Best Law Schools in Vermont

By | March 1, 2019

Are you pursing a law degree? The has generated the latest ranking of best law schools in Vermont that provides Master of Legal Studies (MLS), Master of Dispute Resolution (MDR), Juris Doctor (JD), Master of Laws (LLM), or Doctor of Juridical Science (SJD). You can use the following list to pick a school that fits your needs. These law schools in Vermont are ranked based on the student reviews, alumni surveys, assessment of peer institutions, and official data reported by each law college. In addition, we also provide average LSAT scores, GPA and acceptance rates for each of these law schools in Vermont.

  • A2ZCAMERABLOG: General information about Vermont, including state capital, major cities and counties, geography, history, and population statistics of Vermont.
  • USAers: Read articles about the state of Vermont, including rivers, lakes and mountains in Vermont.

Best Law Schools in Vermont

National Ranking Best Law Programs
125 Vermont Law School (South Royalton, VT)
Acceptance rate: 69.0%
LSAT scores (25th-75th percentile): 151-159
GPA (25th-75th percentile): 3-3.54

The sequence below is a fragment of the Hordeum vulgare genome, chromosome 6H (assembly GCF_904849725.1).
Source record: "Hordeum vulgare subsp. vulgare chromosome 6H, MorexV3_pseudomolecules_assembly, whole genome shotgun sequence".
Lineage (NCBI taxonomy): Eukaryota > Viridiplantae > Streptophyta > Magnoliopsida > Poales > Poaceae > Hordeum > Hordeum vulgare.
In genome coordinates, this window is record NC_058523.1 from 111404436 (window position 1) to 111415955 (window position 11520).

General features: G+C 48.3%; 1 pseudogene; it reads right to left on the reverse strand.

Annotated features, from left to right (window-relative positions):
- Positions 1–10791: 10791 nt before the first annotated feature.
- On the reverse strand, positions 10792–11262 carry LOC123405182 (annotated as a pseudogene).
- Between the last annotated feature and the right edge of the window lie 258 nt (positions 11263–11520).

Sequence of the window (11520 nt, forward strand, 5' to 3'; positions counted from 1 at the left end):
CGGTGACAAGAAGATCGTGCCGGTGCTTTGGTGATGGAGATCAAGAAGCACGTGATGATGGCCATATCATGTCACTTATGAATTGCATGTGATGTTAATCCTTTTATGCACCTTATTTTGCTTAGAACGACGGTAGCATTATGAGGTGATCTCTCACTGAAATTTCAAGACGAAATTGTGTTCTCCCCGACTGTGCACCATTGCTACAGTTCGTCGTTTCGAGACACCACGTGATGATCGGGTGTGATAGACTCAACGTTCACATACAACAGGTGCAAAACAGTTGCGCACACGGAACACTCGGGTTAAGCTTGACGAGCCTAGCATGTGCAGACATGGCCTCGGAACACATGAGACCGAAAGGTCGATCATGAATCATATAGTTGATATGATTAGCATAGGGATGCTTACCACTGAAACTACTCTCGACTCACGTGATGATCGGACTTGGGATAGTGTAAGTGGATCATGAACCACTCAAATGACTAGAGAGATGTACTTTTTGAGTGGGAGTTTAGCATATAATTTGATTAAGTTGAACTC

Tuition & Fees: Full-time: $43,468 per year
Enrollment (full-time): 566
Graduates known to be employed nine months after graduation: 77.2%Vermont Law School

Some National Historic Landmarks in Vermont

  • The Brown Covered Bridge in Shrewsbury is a wooden covered bridge built in 1880.
  • “Coolidge Manor” in the city of Plymouth – the house where the 30th President of the United States Calvin Coolidge lived.
  • Farm Robert Frost near the town of Ripton – the house where the famous poet lived.
  • Mount Independence is a mountain near the city of Orwell, on which a fort was located during the American Revolutionary War.
  • Home of the writer Rudyard Kipling in the city of Dummerston, known as “Naulaha” (Naulakha).
  • Robbins and Lawrence Arms and Machine Shop in Windsor is a well-preserved mid-19th century factory.
  • Rokeby Museum (Rokeby) in the city of Ferrisburg, created on the basis of the farming of the Robinson family, who played an important role in organizing the “Underground Railroad” for fugitive slaves.
  • “Round Church” (Round Church) in the city of Richmond – a church of unusual shape, built in the early XIX century.
  • The Athenaeum in St. Johnsburyis a public library and free art gallery built in 1871.
  • The Stellafane Observatory in Springfield, built between 1924 and 1930 by members of the local astronomy club.
  • Museum of the Ticonderogabuilt in 1906 in Shelburne on the shores of Lake Champlain.
  • The Vermont State Capitol in Montpelier, built in 1833.